On the Web, no one can hear you scream. But no one can stop you, either.
In a world without the hard borders and the finite frame of a sheet of paper--and without the mediating effects of various supervising editors and copy editors--Web-centric writers are free to go on at length and without restraint about whatever topic happens to interest them. And they do, convinced that millions of loyal readers want nothing more than for them to share their definitive takes on everything from the latest MacBook to Michael Jackson to Barack Obama to the sandwich they're eating for lunch.
The term for speaking or writing verbosely and windily is bloviation; and to judge from their output, certain online practitioners are more adept than a pod of humpback whales at endlessly spouting vaporous nothings. Some even make a living at it.
After much debate, we've rounded up our favorite Web blowhards, ten leather-lunged loudmouths whose loquacity knows no bounds. Now, don't get us wrong: We love these guys (and gal); after all, they ultimately make our jobs easier. So please take our commentary in the spirit of good fun and (every now and then) constructive criticism in which it is intended. And of course, we're not above a little blowhardism ourselves. It's an occupational hazard--and if your friends and admirers won't tell you, who will?
1. Robert Scoble (http://scobleizer.com)
A former Microsoft suit and perennial Valleywag whipping boy, Scoble excels at saying nothing about absolutely everything. (Typical headline: "RSS: interesting or boring?") These days he mostly just plugs his Web host employer Rackspace and interviews a stream of utterly random Web execs, but he can still get his dander up over the most banal of tech topics. (Please don't get him started on what he thinks about FriendFeed!) Scoble and his camera crew have long been a staple at even the most minor of high-tech events; and at the approach of this entourage, most people scurry for the bar or the buffet.
2. Michael Arrington (http://www.techcrunch.com/)
Arrington built a veritable empire by tirelessly blogging about Silicon Valley--often breaking news that no one else had and covering companies that no one else would touch. Now the rest of the tech blogosphere chases after him. Arrington isn't happy with the size of his kingdom, however; and when public attention starts to dissipate, he's happy to stir the pot with one wild story or another. Last January he went into self-imposed exile, citing concerns over people spitting in his face and a newfound fear of death threats. The previous summer, Arrington blogged, he had received death threats from a man with a felony record and a gun. The incident forced Arrington to hide out at his parents' house for a week.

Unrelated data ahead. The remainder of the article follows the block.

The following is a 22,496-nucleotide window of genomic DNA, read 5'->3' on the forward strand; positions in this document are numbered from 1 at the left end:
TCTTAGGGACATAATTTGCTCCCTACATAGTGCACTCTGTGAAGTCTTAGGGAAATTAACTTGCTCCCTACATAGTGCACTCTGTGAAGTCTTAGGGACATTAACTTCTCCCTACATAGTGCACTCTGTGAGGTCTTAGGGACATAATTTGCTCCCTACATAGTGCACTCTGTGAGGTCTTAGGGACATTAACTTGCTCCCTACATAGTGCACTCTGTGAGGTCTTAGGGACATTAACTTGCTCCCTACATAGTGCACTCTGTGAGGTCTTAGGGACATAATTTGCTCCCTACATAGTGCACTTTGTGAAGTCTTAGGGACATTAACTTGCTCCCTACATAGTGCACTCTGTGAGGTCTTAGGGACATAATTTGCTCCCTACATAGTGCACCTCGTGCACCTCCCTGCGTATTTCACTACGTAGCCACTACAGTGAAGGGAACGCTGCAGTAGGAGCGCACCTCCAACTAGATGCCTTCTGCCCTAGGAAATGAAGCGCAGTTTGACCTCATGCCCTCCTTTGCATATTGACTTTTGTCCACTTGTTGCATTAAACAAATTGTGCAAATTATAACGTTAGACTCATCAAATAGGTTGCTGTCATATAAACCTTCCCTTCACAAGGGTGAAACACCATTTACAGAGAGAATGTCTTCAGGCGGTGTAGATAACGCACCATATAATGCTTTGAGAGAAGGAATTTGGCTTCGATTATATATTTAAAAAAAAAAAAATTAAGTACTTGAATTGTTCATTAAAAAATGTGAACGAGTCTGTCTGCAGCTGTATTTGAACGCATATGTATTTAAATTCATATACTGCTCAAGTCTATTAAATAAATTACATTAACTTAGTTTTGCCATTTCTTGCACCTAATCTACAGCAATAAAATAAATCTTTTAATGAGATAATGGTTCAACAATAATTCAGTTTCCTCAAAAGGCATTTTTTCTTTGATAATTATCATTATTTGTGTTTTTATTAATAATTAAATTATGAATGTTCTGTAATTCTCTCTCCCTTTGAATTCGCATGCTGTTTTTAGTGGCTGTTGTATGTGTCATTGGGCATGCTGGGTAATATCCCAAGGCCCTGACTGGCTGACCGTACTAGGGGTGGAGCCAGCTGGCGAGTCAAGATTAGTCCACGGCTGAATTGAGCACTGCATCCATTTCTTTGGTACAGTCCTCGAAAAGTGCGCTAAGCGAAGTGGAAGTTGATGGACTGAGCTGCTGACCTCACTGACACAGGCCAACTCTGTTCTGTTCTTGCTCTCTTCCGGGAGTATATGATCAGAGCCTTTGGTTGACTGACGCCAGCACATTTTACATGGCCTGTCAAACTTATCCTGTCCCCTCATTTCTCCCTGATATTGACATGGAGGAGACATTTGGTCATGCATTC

Then, last month, after the hideaway hubbub had faded, a British court found him guilty of libel and "sustained character assassination," all but banishing him from the shores of England lest he be arrested at the airport. (In fairness to Arrington, he refused to defend himself against the charges.) The upshot is that his future exile options have diminished.
3. John C. Dvorak (http://www.dvorak.org/blog/)
As hoary old sacred cows go, none are closer to "downer" cattle than the venerable John C. Dvorak, who has been expounding on computers since before computers were invented. Dvorak's official bio claims that the man has written more than 4000 articles, a number that seems small in view of his omnipresence.
Beneath those millions of words, Dvorak has buried just about every company and product in the industry, often (nay, usually) with wild prematurity. He famously declared the iPhone a disaster months before Apple released it; and more recently he pronounced Windows 7 to be a total mess, using a forced march of 1000 words to redeploy his argument from a comparison of Windows 7 to OS/2 to a diatribe against the Windows Registry. It's bad enough that people keep giving Dvorak outlets to complain in print, but he also somehow keeps persuading people to put him on TV--or at least on Web video. His most noteworthy video endeavor is Cranky Geeks, a show in which Dvorak invites three tech experts (I've appeared twice) to talk about current events in the industry, and then cuts them off and repeatedly changes the subject to something completely irrelevant and boring. Also: He had nothing at all to do with the Dvorak keyboard.
4. Jason Calacanis (http://calacanis.com/)